Updated: March 19, 2020 12:21:12 pm
Operators have red-flagged the fact that local circle units of the Department of Telecommunications (DoT) have been asking for call data records (CDRs) by the bulk. Stakeholders have claimed that the government seeking such details on specific dates for certain pockets in the country without mentioning the reason is highly unusual.
What does the CDR entail?
A call data record of a subscriber is a string of information about that mobile phone number for a particular time period. This string of information includes details such as the name of the subscriber, the details of calls made by this subscriber during a given time period, the duration of each call, whether the call terminated normally or abnormally, rough location of the caller, rough location of the call recipient and various other such details. Read news in Tamil, Malayalam
Not in line with revised rules
Rules for obtaining call records were tightened following a row in 2013 over unauthorised access to CDRs of several politicians. Under the new guidelines, only an officer of the rank of SP and above was authorised to seek details from telecom operators, and inform the DM of CDRs obtained every month. The current request is not in line with these guidelines.
Why is it unusual for the government to seek CDR details?
While it is usual for law enforcement agencies and even the DoT to seek such data records from telecom operators for a specific period, the manner in which the data is now being sought by the Department is in contravention of the usual trend and exploits a little-known provision in the licensing agreement between the government and the operators. The Licensing Condition No.39.20 of the Licence Agreement for Unified License stipulates that all the operators have to preserve CDRs at least for one year “for scrutiny by the licenser for security reasons”. The licenser, in this case, is the DoT. The licence condition goes on to mandate that CDRs be provided by mobile companies to the law enforcement agencies & to various courts upon their specific requests or directions, for which there is a laid-down protocol.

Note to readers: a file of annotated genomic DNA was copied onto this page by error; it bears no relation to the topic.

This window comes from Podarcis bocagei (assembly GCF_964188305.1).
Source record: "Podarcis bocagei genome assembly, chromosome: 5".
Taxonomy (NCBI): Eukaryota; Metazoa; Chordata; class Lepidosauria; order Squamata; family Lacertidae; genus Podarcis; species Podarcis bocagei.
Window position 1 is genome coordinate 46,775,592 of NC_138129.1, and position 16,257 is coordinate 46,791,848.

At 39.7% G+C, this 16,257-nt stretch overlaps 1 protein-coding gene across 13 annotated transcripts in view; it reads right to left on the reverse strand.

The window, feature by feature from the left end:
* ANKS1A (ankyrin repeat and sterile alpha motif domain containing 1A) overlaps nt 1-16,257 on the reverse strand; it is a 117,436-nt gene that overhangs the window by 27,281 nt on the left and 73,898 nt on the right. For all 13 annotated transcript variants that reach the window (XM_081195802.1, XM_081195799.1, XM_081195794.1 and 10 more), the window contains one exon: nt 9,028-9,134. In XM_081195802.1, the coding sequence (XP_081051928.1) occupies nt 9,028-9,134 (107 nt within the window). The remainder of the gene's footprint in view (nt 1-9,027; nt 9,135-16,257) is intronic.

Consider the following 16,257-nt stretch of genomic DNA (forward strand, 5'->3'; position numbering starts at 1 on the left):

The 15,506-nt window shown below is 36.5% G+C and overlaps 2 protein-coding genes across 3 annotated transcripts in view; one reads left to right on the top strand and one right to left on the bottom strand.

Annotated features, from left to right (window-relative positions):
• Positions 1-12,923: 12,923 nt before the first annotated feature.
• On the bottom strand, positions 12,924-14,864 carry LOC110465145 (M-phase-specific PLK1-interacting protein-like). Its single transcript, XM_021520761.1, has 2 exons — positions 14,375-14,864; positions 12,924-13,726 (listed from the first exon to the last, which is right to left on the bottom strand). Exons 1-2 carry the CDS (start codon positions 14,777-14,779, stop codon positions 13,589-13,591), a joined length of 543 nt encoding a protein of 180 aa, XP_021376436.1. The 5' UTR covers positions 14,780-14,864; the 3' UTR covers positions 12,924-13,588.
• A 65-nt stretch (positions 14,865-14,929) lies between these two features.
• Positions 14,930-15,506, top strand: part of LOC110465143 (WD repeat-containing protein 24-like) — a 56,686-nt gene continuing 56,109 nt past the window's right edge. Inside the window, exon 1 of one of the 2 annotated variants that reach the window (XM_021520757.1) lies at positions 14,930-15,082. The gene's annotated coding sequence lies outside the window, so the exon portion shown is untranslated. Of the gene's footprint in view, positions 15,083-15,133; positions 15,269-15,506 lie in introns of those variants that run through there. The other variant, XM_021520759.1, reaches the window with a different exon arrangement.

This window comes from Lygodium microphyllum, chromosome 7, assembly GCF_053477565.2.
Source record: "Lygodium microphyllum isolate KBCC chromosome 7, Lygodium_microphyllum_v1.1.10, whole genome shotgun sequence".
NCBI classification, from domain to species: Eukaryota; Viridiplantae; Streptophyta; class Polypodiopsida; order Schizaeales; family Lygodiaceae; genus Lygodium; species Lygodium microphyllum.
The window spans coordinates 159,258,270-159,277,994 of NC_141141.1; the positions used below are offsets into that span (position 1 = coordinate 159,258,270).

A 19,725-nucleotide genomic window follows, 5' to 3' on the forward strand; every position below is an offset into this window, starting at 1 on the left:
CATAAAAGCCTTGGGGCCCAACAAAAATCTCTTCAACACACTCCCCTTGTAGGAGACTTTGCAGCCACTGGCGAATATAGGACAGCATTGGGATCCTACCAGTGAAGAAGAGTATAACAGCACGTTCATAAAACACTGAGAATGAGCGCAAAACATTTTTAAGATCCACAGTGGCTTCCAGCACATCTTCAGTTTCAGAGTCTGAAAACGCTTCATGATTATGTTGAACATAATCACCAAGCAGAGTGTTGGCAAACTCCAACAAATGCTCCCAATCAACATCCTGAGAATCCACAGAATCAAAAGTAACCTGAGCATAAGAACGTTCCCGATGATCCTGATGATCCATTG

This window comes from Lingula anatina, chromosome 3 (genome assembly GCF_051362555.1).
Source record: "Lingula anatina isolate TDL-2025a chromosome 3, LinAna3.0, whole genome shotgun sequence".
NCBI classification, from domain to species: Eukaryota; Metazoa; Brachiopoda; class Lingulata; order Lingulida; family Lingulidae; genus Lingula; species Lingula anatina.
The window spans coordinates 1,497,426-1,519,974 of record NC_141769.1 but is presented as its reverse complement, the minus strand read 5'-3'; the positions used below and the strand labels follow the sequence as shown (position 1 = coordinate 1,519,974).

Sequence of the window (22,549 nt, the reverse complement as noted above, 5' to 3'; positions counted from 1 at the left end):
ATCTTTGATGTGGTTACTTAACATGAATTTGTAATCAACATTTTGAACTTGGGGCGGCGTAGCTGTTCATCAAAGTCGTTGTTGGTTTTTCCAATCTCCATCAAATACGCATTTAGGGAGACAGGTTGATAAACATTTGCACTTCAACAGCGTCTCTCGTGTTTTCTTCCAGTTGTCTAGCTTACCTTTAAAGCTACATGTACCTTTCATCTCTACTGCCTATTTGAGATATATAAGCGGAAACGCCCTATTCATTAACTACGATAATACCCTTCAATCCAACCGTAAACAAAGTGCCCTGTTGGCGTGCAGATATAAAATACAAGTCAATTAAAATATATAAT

Why has the DoT been asking for these details?
Even though it is unclear why exactly the government has been seeking these records by the bulk, operators have said that one-off requests are considered to be usual. However, over the past few months, certain patterns started to emerge where the DoT was asking for these details on a regular basis by the bulk without providing the purpose for which it is required.
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However, some telecom executives have alluded to the possibility that the DoT could be asking these details to monitor the call-drop situation, but said that CDRs would not paint a clear picture of the poor quality of service scenario, which is, in any case being monitored by the sector regulator.
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